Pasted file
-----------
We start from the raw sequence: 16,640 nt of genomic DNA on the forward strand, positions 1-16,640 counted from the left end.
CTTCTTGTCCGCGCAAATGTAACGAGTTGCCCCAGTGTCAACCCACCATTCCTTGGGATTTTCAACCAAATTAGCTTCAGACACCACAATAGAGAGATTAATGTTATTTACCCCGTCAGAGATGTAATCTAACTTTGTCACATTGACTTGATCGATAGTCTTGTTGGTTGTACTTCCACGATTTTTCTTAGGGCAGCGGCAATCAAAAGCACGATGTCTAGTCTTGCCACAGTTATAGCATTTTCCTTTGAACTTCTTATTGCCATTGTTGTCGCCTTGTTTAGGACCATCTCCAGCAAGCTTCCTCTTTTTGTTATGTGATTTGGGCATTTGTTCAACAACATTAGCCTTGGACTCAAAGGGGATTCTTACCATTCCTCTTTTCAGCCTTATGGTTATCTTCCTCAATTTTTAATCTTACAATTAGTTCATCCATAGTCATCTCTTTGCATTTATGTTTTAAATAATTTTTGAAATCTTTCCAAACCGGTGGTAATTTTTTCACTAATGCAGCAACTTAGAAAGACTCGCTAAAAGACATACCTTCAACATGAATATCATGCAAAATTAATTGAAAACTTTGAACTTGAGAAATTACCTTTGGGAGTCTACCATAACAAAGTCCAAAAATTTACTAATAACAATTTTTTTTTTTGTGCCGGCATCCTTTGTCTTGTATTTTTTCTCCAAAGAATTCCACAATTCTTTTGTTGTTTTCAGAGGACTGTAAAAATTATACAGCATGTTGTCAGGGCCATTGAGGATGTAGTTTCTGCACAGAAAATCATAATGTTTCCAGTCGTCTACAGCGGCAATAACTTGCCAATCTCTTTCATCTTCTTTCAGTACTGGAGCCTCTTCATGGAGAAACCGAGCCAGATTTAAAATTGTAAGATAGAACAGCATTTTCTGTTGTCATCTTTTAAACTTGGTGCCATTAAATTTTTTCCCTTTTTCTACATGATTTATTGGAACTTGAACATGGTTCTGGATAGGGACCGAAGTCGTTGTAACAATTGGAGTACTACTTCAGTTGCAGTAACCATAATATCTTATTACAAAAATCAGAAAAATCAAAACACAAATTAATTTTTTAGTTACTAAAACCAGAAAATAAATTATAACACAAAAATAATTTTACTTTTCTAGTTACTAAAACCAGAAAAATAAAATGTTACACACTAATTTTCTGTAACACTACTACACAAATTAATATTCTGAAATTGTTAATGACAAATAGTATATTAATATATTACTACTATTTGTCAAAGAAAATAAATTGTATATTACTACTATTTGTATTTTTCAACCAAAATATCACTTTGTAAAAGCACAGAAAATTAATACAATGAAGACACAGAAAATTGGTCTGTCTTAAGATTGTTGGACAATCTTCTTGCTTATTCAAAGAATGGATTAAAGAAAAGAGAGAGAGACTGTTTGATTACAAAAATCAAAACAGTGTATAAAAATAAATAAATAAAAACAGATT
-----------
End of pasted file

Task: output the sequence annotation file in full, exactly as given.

We start from the raw sequence: 16,640 nt of genomic DNA on the forward strand, positions 1-16,640 counted from the left end.
CTTCTTGTCCGCGCAAATGTAACGAGTTGCCCCAGTGTCAACCCACCATTCCTTGGGATTTTCAACCAAATTAGCTTCAGACACCACAATAGAGAGATTAATGTTATTTACCCCGTCAGAGATGTAATCTAACTTTGTCACATTGACTTGATCGATAGTCTTGTTGGTTGTACTTCCACGATTTTTCTTAGGGCAGCGGCAATCAAAAGCACGATGTCTAGTCTTGCCACAGTTATAGCATTTTCCTTTGAACTTCTTATTGCCATTGTTGTCGCCTTGTTTAGGACCATCTCCAGCAAGCTTCCTCTTTTTGTTATGTGATTTGGGCATTTGTTCAACAACATTAGCCTTGGACTCAAAGGGGATTCTTACCATTCCTCTTTTCAGCCTTATGGTTATCTTCCTCAATTTTTAATCTTACAATTAGTTCATCCATAGTCATCTCTTTGCATTTATGTTTTAAATAATTTTTGAAATCTTTCCAAACCGGTGGTAATTTTTTCACTAATGCAGCAACTTAGAAAGACTCGCTAAAAGACATACCTTCAACATGAATATCATGCAAAATTAATTGAAAACTTTGAACTTGAGAAATTACCTTTGGGAGTCTACCATAACAAAGTCCAAAAATTTACTAATAACAATTTTTTTTTTTGTGCCGGCATCCTTTGTCTTGTATTTTTTCTCCAAAGAATTCCACAATTCTTTTGTTGTTTTCAGAGGACTGTAAAAATTATACAGCATGTTGTCAGGGCCATTGAGGATGTAGTTTCTGCACAGAAAATCATAATGTTTCCAGTCGTCTACAGCGGCAATAACTTGCCAATCTCTTTCATCTTCTTTCAGTACTGGAGCCTCTTCATGGAGAAACCGAGCCAGATTTAAAATTGTAAGATAGAACAGCATTTTCTGTTGTCATCTTTTAAACTTGGTGCCATTAAATTTTTTCCCTTTTTCTACATGATTTATTGGAACTTGAACATGGTTCTGGATAGGGACCGAAGTCGTTGTAACAATTGGAGTACTACTTCAGTTGCAGTAACCATAATATCTTATTACAAAAATCAGAAAAATCAAAACACAAATTAATTTTTTAGTTACTAAAACCAGAAAATAAATTATAACACAAAAATAATTTTACTTTTCTAGTTACTAAAACCAGAAAAATAAAATGTTACACACTAATTTTCTGTAACACTACTACACAAATTAATATTCTGAAATTGTTAATGACAAATAGTATATTAATATATTACTACTATTTGTCAAAGAAAATAAATTGTATATTACTACTATTTGTATTTTTCAACCAAAATATCACTTTGTAAAAGCACAGAAAATTAATACAATGAAGACACAGAAAATTGGTCTGTCTTAAGATTGTTGGACAATCTTCTTGCTTATTCAAAGAATGGATTAAAGAAAAGAGAGAGAGACTGTTTGATTACAAAAATCAAAACAGTGTATAAAAATAAATAAATAAAAACAGATT